Faithlife Corporation

Business Hours

Monday – Saturday
6 AM – 6 PM PST
Local: 10:16 PM
Feathers for Arrows
See inside
This image is for illustration only. The product is a download.

Feathers for Arrows

by

Passmore & Alabaster 1870

Runs on Windows, Mac and mobile.
$9.99

Overview

A companion volume to Barbed Arrows from the Quiver of C.H. Spurgeon, this volume contains additional illustrations and notes jotted down by Spurgeon himself on his travels. Feathers for Arrows includes hundreds of metaphors, stories, and other anecdotes not found in his sermons, along with additional clippings from Spurgeon’s favorite writings. The Logos Bible Software edition of Feathers for Arrows was originally published in London by Passmore and Alabaster in 1870.

Product Details

  • Title: Feathers for Arrows
  • Author: Charles Spurgeon
  • Publisher: Passmore and Alabaster
  • Publication Date: 1870
  • Pages: 280

About Charles Haddon Spurgeon

Charles Haddon Spurgeon was born in Kelvedon, Essex, England on June 19, 1834. He converted to Christianity in 1850 at a small Methodist chapel, to which he detoured during a snowstorm. While there, he heard a sermon on Isaiah 45:22 and was saved—“Look unto me, and be ye saved, all the ends of the earth, for I am God, and there is none else.” He began his own ministry of preaching and teaching immediately, and preached more than 500 sermons by the age of twenty.

In 1854, at nineteen years of age, Spurgeon began preaching at the New Park Street Chapel in London. He was appointed to a six month trial position, which he requested be cut to three months should the congregation dislike his preaching. He gained instant fame, however, and the church grew from 232 members to more than five thousand at the end of his pastorate. Many of his sermons were published each week and regularly sold more than 25,000 copies in twenty languages. Throughout his ministry, Spurgeon estimated that he preached to more than 10,000,000 people. Dwight L. Moody was deeply influenced by Spurgeon’s preaching, and founded the Moody Bible Institute after seeing Spurgeon’s work at the Pastor’s College in London.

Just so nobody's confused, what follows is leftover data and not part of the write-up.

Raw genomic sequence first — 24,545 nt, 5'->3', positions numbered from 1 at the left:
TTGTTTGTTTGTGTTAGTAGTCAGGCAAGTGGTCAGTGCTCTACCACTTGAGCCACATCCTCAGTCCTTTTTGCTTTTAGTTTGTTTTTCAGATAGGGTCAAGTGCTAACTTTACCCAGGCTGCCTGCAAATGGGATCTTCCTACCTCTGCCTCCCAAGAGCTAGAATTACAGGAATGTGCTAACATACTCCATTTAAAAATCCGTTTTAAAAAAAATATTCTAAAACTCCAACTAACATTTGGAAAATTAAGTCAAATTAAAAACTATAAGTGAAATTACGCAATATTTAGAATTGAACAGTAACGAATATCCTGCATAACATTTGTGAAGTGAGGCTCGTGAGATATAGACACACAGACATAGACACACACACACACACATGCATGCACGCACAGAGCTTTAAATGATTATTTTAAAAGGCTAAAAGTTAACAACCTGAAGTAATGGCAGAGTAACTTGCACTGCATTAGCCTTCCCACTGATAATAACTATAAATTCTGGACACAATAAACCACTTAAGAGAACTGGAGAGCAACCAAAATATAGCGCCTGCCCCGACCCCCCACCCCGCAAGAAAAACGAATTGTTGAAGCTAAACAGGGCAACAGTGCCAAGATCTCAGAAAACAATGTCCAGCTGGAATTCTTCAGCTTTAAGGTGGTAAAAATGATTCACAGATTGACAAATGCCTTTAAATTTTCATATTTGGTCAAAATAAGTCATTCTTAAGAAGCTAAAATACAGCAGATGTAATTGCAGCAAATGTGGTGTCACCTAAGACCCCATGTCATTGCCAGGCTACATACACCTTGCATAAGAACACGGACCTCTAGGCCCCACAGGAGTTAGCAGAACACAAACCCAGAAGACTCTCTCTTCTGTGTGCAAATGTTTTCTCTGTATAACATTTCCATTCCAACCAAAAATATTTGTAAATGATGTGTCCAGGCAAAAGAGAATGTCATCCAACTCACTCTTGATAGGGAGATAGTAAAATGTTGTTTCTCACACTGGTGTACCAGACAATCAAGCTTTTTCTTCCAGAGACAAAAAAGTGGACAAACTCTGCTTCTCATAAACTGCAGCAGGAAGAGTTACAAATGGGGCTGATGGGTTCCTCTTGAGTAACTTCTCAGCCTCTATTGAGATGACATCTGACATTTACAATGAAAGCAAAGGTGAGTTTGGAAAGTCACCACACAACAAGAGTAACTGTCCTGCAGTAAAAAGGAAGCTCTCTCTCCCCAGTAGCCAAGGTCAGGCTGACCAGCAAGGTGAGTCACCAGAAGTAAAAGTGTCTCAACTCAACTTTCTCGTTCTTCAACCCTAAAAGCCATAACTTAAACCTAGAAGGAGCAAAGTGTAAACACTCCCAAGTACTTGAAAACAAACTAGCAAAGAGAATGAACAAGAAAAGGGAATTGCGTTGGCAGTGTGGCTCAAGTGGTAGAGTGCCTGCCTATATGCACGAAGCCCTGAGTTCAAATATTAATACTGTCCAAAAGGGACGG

Spurgeon read six books per week during his adult life, and read Pilgrim’s Progress more than 100 times. In addition to his studying and preaching, Spurgeon also founded the Pastor’s College (now Spurgeon’s College), various orphanages and schools, mission chapels, and numerous other social institutions.

Charles Spurgeon suffered from poor health throughout his life. He died on January 31, 1892, and was buried in London.

Sample Pages from the Print Edition

More details about this resource